Waitlist sees use again, 3 years later
Admissions yield inches slightly higher as nearly 1,050 enroll
For many, the wait was over. But 28 students who held out months longer than everyone else this year finally received welcome news from MIT: they were admitted from the waitlist.
Of those 28 students, 25 are enrolling in the fall. In the preceding two undergraduate admissions cycles, no students were accepted from the waitlist.
In total, MIT currently expects to enroll 1,047 students in the Class of 2018, or 72.4 percent of the 1,447 students accepted, who themselves make up 7.9 percent of the 18,357 applicants. (These figures differ slightly from those in earlier reports because of waitlisted students, students who decide to take a gap year, and other factors.)
Based on these numbers, this year’s overall yield is the highest in MIT’s history, continuing a recent trend of increasing yield numbers. (Last year’s yield rate came out to 72.1 percent after the final enrollment dropped to 1,116 students after The Tech reported the Class of 2017 yield rate.)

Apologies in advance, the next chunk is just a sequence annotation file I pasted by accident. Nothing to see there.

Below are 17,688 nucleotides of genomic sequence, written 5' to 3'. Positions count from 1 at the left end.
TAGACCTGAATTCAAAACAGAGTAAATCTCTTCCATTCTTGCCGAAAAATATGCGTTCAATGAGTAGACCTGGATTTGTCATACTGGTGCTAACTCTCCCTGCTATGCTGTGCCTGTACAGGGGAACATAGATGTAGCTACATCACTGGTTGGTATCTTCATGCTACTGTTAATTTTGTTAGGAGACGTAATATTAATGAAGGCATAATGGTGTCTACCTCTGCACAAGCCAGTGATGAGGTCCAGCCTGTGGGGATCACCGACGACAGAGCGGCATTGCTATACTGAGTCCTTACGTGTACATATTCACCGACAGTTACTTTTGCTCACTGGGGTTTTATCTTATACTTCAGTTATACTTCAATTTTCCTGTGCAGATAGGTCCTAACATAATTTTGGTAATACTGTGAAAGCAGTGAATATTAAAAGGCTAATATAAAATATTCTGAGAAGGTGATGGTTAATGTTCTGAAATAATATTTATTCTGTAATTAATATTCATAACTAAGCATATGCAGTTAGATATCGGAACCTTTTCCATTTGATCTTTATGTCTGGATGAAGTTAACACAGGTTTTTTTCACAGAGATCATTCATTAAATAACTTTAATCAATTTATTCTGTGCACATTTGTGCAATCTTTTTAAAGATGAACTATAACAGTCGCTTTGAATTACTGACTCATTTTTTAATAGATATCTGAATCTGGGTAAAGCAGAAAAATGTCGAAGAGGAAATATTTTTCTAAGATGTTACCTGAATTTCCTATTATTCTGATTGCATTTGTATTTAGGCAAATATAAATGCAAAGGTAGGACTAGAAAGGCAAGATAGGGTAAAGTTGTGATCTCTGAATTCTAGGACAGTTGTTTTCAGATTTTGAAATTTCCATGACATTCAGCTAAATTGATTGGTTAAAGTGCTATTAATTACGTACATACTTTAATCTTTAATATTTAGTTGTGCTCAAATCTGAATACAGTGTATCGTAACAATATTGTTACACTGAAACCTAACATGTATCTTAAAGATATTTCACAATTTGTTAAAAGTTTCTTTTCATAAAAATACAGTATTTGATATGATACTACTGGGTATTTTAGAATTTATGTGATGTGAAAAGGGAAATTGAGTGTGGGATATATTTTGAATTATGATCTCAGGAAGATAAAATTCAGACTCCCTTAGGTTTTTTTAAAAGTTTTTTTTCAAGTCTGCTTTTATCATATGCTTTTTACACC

The Class of 2018 is slightly smaller than the Classes of 2015, 2016, and 2017, which were admitted between the opening of Maseeh Hall and the closing of Bexley Hall. These three classes each numbered slightly over 1,100 students.
As for the students who were accepted but ultimately decided to go elsewhere, Schmill said that “Two of the more common choices of schools are Stanford and Harvard.”
Many of MIT’s peer institutions also posted high yields. Harvard, Stanford, Princeton, and Yale reported yields of 82 percent, 79 percent, 69 percent, and 72 percent respectively.
The Class of 2018 is 48 percent female and 52 percent male; 25 percent of the class is a member of an underrepresented minority (African American, Hispanic, or Native American); 17 percent are first-generation college students; and 9 percent are international students from 54 countries, according to Schmill.
Furthermore, 11 percent of the class self-identifies as African American, 30 percent as Asian American, 14 percent as Hispanic or Latino, 2 percent as Native American, 51 percent as White, and 9 percent as International; 1 percent did not respond. (The figures add up to more than 100 because respondents could select more than one option.)